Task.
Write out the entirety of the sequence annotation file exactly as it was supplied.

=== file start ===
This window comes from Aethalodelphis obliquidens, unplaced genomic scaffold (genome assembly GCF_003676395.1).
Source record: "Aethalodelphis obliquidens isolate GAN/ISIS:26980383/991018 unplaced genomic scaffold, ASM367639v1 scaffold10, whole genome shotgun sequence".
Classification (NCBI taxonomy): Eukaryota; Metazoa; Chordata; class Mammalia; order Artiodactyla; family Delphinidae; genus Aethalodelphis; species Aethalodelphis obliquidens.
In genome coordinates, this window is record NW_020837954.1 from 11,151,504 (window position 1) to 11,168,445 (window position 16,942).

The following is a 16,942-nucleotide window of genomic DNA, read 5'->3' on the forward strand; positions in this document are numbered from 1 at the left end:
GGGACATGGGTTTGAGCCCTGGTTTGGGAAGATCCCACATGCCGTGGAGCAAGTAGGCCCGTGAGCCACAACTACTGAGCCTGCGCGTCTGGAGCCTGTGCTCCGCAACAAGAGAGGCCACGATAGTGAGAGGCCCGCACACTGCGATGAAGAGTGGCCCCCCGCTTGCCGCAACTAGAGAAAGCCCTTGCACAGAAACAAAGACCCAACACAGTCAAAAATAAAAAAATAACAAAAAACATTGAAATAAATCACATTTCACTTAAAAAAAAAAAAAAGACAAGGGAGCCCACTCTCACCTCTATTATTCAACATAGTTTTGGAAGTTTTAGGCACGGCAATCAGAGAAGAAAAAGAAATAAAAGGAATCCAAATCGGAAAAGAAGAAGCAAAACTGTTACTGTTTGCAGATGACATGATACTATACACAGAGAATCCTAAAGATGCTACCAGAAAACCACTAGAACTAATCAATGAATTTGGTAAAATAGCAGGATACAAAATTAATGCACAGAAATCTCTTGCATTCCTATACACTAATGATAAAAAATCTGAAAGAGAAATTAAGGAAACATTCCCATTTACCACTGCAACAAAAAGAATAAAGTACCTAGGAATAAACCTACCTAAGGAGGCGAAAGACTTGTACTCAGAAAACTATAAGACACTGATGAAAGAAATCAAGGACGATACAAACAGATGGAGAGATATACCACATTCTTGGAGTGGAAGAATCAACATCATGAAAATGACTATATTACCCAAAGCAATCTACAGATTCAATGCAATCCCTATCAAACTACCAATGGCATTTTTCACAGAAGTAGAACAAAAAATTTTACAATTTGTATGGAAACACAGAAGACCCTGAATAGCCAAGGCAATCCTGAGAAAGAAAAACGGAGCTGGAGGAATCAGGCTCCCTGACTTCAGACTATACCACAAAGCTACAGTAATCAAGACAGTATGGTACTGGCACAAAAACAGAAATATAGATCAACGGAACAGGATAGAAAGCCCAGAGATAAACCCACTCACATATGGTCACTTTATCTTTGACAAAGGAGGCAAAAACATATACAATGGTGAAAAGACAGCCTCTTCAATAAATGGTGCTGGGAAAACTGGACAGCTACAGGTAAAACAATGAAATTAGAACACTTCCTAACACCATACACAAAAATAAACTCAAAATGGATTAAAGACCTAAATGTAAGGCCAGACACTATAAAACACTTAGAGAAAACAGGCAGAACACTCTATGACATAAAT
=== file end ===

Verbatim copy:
This window comes from Aethalodelphis obliquidens, unplaced genomic scaffold (genome assembly GCF_003676395.1).
Source record: "Aethalodelphis obliquidens isolate GAN/ISIS:26980383/991018 unplaced genomic scaffold, ASM367639v1 scaffold10, whole genome shotgun sequence".
Classification (NCBI taxonomy): Eukaryota; Metazoa; Chordata; class Mammalia; order Artiodactyla; family Delphinidae; genus Aethalodelphis; species Aethalodelphis obliquidens.
In genome coordinates, this window is record NW_020837954.1 from 11,151,504 (window position 1) to 11,168,445 (window position 16,942).

The following is a 16,942-nucleotide window of genomic DNA, read 5'->3' on the forward strand; positions in this document are numbered from 1 at the left end:
GGGACATGGGTTTGAGCCCTGGTTTGGGAAGATCCCACATGCCGTGGAGCAAGTAGGCCCGTGAGCCACAACTACTGAGCCTGCGCGTCTGGAGCCTGTGCTCCGCAACAAGAGAGGCCACGATAGTGAGAGGCCCGCACACTGCGATGAAGAGTGGCCCCCCGCTTGCCGCAACTAGAGAAAGCCCTTGCACAGAAACAAAGACCCAACACAGTCAAAAATAAAAAAATAACAAAAAACATTGAAATAAATCACATTTCACTTAAAAAAAAAAAAAAGACAAGGGAGCCCACTCTCACCTCTATTATTCAACATAGTTTTGGAAGTTTTAGGCACGGCAATCAGAGAAGAAAAAGAAATAAAAGGAATCCAAATCGGAAAAGAAGAAGCAAAACTGTTACTGTTTGCAGATGACATGATACTATACACAGAGAATCCTAAAGATGCTACCAGAAAACCACTAGAACTAATCAATGAATTTGGTAAAATAGCAGGATACAAAATTAATGCACAGAAATCTCTTGCATTCCTATACACTAATGATAAAAAATCTGAAAGAGAAATTAAGGAAACATTCCCATTTACCACTGCAACAAAAAGAATAAAGTACCTAGGAATAAACCTACCTAAGGAGGCGAAAGACTTGTACTCAGAAAACTATAAGACACTGATGAAAGAAATCAAGGACGATACAAACAGATGGAGAGATATACCACATTCTTGGAGTGGAAGAATCAACATCATGAAAATGACTATATTACCCAAAGCAATCTACAGATTCAATGCAATCCCTATCAAACTACCAATGGCATTTTTCACAGAAGTAGAACAAAAAATTTTACAATTTGTATGGAAACACAGAAGACCCTGAATAGCCAAGGCAATCCTGAGAAAGAAAAACGGAGCTGGAGGAATCAGGCTCCCTGACTTCAGACTATACCACAAAGCTACAGTAATCAAGACAGTATGGTACTGGCACAAAAACAGAAATATAGATCAACGGAACAGGATAGAAAGCCCAGAGATAAACCCACTCACATATGGTCACTTTATCTTTGACAAAGGAGGCAAAAACATATACAATGGTGAAAAGACAGCCTCTTCAATAAATGGTGCTGGGAAAACTGGACAGCTACAGGTAAAACAATGAAATTAGAACACTTCCTAACACCATACACAAAAATAAACTCAAAATGGATTAAAGACCTAAATGTAAGGCCAGACACTATAAAACACTTAGAGAAAACAGGCAGAACACTCTATGACATAAAT